The Frankfurt Museum of Modern Art (MMK Museum für Moderne Kunst Frankfurt) is widely regarded as one of Europe's most important galleries of contemporary art. Opened in 1991 in a stunning postmodern building in the heart of the city, the museum includes in its vast collection some 5,000 fine examples from more than 450 leading artists. Spanning from the 1960s to the present, works are by artists such as Andy Warhol, Roy Lichtenstein, and Francis Bacon.
The museum also operates MMK Zollamt, a satellite exhibition space featuring works by younger and as yet unknown artists; the Frankfurt Museum of Applied Art (Museum für angewandte Kunst), with more than 30,000 items of European and Asian applied art, including furniture, tapestries, glass, ceramics and books; and Schirn Kunsthalle Frankfurt, showing both modern and contemporary art.
Also of interest is the Caricatura Museum, notable for its exhibits and displays relating to comic art.
Address: Domstraße 10, 60311 Frankfurt am Main, Germany
Official site: www.mmk.art/en/
12. Frankfurt Zoo
Home to more than 4,500 animals representing at least 510 different species, Frankfurt Zoo covers 32 acres near the city's old Friedberger Tor. Founded in 1858, it's Germany's second oldest zoo and is noted for its excellent animal houses, including the unique Grzimek House with displays of Madagascar's diverse fauna.
Also of interest is the Exotarium, with animals from different climatic regions, including marine life, reptiles, and crocodiles. The Borgori Forest has a superb ape house in an authentic jungle setting.
Other highlights include the Nocturnal Animals House and the Bird Hall. A variety of events and programs are offered, including family festivals, exhibits, and themed tours.
Address: Bernhard-Grzimek-Allee 1, 60316 Frankfurt am Main, Germany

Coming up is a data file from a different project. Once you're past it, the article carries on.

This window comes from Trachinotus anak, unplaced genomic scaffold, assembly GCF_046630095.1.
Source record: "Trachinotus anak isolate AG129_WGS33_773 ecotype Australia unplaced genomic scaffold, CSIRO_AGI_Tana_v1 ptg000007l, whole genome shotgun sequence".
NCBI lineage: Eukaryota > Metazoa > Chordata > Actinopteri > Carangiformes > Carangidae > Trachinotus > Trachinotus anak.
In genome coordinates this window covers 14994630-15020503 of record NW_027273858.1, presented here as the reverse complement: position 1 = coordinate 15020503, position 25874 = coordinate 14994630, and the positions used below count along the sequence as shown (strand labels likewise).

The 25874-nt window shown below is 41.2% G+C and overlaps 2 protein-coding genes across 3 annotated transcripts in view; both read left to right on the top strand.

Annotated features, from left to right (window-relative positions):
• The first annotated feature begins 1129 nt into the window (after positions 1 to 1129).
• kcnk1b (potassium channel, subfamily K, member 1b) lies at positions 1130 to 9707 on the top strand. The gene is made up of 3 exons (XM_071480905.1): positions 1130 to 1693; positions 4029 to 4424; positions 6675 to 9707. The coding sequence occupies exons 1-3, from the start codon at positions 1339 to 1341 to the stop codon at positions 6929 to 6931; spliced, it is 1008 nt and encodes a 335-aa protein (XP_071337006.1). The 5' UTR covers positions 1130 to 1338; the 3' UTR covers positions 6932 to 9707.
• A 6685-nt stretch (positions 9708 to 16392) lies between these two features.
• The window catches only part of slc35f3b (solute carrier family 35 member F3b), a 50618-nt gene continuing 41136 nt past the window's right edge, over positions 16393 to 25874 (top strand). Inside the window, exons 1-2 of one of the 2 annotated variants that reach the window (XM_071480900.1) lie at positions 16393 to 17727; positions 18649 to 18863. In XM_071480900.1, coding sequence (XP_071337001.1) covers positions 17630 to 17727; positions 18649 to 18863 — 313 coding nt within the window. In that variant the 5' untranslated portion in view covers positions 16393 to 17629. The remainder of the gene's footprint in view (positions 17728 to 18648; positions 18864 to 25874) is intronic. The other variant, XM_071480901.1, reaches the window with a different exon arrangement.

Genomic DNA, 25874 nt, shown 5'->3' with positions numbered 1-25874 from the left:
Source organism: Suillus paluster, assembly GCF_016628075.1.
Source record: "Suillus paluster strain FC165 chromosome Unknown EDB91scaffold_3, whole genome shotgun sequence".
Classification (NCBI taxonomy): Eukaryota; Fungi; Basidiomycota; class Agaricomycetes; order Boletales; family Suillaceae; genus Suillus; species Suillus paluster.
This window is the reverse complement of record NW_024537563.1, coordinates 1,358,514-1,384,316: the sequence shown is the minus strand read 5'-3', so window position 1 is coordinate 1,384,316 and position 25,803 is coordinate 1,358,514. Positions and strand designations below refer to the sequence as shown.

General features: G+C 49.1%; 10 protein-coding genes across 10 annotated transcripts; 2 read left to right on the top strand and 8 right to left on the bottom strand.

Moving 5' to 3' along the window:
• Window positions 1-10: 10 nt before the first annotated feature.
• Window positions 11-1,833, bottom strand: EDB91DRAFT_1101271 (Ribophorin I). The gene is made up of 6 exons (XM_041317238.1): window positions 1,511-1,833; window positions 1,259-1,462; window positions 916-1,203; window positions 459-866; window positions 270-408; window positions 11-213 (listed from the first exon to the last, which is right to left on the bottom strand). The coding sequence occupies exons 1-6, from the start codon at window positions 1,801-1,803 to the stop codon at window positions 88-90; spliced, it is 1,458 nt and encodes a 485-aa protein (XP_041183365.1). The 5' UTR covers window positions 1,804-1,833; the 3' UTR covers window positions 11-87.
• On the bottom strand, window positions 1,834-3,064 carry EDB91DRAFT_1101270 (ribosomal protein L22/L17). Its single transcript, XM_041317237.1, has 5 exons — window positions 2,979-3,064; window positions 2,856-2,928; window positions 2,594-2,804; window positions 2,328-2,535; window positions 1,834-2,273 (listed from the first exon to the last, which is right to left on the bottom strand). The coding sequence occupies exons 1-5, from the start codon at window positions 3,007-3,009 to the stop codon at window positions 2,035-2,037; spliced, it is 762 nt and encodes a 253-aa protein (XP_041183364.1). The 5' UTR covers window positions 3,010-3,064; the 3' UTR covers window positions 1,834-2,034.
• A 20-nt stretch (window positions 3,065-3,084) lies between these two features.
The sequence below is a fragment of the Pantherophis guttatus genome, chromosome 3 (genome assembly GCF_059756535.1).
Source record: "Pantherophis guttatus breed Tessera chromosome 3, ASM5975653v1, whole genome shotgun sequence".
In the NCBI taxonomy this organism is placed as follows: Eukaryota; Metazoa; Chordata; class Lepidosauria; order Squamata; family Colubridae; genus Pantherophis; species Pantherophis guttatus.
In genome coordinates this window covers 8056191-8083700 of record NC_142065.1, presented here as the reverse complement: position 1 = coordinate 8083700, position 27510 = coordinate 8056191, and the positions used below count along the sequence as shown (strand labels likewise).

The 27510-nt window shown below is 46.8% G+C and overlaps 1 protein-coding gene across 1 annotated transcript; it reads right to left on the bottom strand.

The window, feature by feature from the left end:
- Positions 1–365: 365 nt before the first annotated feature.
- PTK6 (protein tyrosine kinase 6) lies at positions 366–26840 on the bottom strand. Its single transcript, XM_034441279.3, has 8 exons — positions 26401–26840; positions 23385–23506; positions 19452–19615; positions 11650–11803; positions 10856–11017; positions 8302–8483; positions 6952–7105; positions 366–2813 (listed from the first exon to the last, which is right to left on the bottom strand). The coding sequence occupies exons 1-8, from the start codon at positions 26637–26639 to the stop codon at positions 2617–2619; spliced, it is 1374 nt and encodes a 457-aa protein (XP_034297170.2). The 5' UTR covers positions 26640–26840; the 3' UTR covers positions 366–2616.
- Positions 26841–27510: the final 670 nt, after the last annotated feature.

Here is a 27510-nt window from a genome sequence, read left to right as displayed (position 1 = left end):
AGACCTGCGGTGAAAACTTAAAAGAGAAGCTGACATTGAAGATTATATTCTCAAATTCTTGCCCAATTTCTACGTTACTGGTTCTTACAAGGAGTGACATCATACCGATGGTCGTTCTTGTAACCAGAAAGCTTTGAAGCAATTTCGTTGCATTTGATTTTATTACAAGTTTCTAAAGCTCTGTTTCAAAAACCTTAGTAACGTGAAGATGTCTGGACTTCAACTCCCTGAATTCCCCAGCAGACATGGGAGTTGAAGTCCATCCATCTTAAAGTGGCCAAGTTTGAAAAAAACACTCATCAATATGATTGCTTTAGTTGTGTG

Official site: www.zoo-frankfurt.de/english/welcome
13. The Old Opera House
Situated in the heart of Frankfurt's Opera Square (Opernplatz), the Old Opera House (Alte Oper) was constructed in 1880 in the style of the Italian High Renaissance. Destroyed during World War II, it was rebuilt and reopened in 1981 as one of the city's most important concert venues.
The city's new opera house, Oper Frankfurt, and the drama theater, Schauspiel Frankfurt, share a contemporary, state-of-the-art venue known as Städtische Bühnen Frankfurt.
Address: Opernplatz, 60313 Frankfurt am Main, Germany
14. Eschenheim Tower
The Eschenheim Tower (Eschenheimer Turm) was built in the early 1400s and remains the finest relic from Frankfurt's old town walls. Standing 47 meters high, it still impresses with its dimensions and dominates the Eschenheimer Gate district.
Today, the tower houses a café and meeting rooms used by local historical societies. Also of interest is the nearby Stock Exchange, built in 1879 and the largest in the country.
Address: Börsenplatz, 60313 Frankfurt am Main, Germany
15. Jewish Museum Frankfurt
Opened in 1988 on the 50th anniversary of Kristallnacht, a pivotal point in the persecution of Germany's Jews in the 1930s, the Jewish Museum Frankfurt is well worth a visit. It's spread across two venues.
Displays in the main collection in the Rothschild Palace location focus on the more than 900-year history of Jewish life and culture in Frankfurt. Highlights include an exhibit relating to Anne Frank in the Frank Family Center, as well as a state-of-the-art research library.
The second location - Museum Judengasse - is also worth seeing. Of greatest interest here are the foundations of 19 houses dating back to the foundation of Europe's first Jewish ghetto in the 1400s. Artifacts and interesting exhibits relating from this period provide a fascinating glimpse into Jewish culture during this period of European history.
Address: Untermainkai 14-15, 60311 Frankfurt am Main, Germany
Official site: www.juedischesmuseum.de/en/
Where to Stay in Frankfurt for Sightseeing
If you want to sightsee in Frankfurt, one of the most convenient places to stay is the city center. Many of the top tourist attractions are found here, including the Frankfurt museum embankment (Museumsufer), historic churches, quaint shops, and the Old Town (Aldstadt) with its lovely half-timbered buildings and picturesque town square (the Römerberg). Below are some highly rated hotels in the city center: